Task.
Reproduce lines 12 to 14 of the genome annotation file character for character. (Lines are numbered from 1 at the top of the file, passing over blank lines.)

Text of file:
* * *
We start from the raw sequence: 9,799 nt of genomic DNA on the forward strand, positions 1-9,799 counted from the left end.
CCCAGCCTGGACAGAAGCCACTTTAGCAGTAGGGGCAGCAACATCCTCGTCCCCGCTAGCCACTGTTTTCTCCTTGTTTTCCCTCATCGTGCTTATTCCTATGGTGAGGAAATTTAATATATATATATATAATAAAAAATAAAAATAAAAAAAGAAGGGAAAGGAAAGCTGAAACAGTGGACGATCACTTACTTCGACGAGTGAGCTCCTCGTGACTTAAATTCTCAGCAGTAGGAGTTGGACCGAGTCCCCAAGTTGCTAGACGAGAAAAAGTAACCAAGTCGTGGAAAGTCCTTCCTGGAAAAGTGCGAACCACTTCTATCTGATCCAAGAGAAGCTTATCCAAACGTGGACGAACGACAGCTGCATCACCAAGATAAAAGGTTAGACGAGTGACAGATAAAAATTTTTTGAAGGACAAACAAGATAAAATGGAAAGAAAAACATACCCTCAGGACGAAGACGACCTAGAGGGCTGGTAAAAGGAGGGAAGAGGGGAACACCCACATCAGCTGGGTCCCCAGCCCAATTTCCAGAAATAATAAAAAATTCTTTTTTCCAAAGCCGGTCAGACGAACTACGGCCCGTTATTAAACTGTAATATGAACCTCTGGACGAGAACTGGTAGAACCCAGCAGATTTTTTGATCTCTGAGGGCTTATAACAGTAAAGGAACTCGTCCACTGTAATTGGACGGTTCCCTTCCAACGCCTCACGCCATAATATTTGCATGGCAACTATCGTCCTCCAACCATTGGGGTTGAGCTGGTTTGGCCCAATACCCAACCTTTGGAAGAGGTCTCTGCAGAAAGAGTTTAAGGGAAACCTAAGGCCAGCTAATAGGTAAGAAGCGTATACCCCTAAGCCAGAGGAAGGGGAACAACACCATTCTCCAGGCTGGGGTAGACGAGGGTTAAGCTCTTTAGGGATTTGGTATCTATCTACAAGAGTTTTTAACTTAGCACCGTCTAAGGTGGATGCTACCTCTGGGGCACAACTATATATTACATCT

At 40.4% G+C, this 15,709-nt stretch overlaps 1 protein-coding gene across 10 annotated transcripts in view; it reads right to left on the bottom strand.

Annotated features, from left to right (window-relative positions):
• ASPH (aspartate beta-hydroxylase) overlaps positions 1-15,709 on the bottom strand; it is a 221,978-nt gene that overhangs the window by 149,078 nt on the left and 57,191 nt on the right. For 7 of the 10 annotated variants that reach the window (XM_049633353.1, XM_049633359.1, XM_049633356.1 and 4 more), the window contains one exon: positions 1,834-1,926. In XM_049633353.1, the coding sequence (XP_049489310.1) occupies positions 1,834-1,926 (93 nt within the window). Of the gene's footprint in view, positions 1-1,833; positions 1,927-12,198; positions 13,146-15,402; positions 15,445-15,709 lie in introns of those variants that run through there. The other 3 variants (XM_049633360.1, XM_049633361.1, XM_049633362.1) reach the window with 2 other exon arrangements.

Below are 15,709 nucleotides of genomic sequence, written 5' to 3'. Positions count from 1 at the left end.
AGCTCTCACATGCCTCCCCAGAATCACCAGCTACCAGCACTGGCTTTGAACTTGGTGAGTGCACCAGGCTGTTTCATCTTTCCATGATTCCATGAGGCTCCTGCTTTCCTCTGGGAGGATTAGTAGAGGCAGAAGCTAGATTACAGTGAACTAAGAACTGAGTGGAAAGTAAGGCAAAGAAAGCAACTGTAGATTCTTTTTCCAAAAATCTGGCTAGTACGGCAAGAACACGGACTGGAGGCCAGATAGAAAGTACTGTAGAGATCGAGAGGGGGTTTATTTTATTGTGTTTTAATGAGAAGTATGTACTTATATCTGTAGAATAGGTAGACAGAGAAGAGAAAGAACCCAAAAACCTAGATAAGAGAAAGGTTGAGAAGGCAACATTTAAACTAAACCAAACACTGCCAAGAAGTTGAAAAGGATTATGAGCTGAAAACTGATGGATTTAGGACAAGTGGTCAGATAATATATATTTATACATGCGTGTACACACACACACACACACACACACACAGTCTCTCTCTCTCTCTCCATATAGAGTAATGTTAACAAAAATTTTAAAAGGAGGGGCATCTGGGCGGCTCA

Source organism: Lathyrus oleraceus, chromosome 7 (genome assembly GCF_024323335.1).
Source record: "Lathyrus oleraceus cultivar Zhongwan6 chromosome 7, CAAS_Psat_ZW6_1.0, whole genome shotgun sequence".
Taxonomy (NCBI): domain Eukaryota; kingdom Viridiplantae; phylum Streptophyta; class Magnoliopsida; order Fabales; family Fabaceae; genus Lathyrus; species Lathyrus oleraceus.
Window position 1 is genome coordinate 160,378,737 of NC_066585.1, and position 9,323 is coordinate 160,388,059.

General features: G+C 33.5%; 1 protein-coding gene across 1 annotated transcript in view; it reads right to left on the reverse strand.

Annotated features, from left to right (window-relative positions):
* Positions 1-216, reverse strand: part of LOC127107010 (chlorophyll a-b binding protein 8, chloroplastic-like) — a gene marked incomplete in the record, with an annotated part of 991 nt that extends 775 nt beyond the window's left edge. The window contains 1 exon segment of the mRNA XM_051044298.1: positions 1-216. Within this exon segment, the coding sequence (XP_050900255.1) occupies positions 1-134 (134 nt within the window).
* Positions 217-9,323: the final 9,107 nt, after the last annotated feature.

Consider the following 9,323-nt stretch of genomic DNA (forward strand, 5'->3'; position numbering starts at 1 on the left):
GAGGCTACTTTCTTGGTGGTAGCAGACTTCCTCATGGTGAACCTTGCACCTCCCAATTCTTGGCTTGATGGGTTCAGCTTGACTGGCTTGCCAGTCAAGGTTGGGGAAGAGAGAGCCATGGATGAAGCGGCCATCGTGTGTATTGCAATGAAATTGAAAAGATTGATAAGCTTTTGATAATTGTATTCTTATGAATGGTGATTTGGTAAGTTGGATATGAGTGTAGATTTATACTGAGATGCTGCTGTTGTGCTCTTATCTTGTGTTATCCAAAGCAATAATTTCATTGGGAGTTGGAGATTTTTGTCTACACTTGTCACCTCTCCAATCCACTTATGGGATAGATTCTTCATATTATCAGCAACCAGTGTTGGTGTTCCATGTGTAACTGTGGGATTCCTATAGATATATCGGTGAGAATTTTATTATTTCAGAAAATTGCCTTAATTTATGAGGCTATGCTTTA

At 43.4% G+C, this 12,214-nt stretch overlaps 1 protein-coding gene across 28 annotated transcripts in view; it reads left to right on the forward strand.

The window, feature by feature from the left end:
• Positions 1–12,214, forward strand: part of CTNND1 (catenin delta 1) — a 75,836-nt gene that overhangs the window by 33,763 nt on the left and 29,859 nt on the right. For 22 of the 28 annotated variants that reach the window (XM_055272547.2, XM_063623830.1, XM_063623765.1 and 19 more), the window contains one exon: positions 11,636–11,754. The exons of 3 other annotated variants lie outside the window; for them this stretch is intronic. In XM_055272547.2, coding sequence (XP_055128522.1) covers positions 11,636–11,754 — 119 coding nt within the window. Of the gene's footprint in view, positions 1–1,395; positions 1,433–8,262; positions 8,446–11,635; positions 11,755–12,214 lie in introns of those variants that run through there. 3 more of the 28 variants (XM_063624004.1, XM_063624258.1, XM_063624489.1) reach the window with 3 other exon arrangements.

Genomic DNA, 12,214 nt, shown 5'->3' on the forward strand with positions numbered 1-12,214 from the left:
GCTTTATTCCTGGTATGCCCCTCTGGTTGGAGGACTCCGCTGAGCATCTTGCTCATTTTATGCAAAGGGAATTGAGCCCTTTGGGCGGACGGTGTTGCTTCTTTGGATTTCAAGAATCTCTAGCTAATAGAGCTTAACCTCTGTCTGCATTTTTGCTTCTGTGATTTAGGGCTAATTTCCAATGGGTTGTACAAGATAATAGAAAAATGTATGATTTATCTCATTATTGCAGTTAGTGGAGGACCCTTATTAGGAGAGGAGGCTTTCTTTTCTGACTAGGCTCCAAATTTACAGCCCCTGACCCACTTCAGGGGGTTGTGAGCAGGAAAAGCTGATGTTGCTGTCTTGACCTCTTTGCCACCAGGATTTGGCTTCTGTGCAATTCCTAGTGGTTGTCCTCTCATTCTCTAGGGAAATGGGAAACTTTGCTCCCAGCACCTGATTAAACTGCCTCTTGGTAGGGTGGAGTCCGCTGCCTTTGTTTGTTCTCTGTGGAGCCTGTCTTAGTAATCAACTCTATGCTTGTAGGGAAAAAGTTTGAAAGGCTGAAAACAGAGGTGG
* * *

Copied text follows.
General features: G+C 33.5%; 1 protein-coding gene across 1 annotated transcript in view; it reads right to left on the reverse strand.

Annotated features, from left to right (window-relative positions):
* Positions 1-216, reverse strand: part of LOC127107010 (chlorophyll a-b binding protein 8, chloroplastic-like) — a gene marked incomplete in the record, with an annotated part of 991 nt that extends 775 nt beyond the window's left edge. The window contains 1 exon segment of the mRNA XM_051044298.1: positions 1-216. Within this exon segment, the coding sequence (XP_050900255.1) occupies positions 1-134 (134 nt within the window).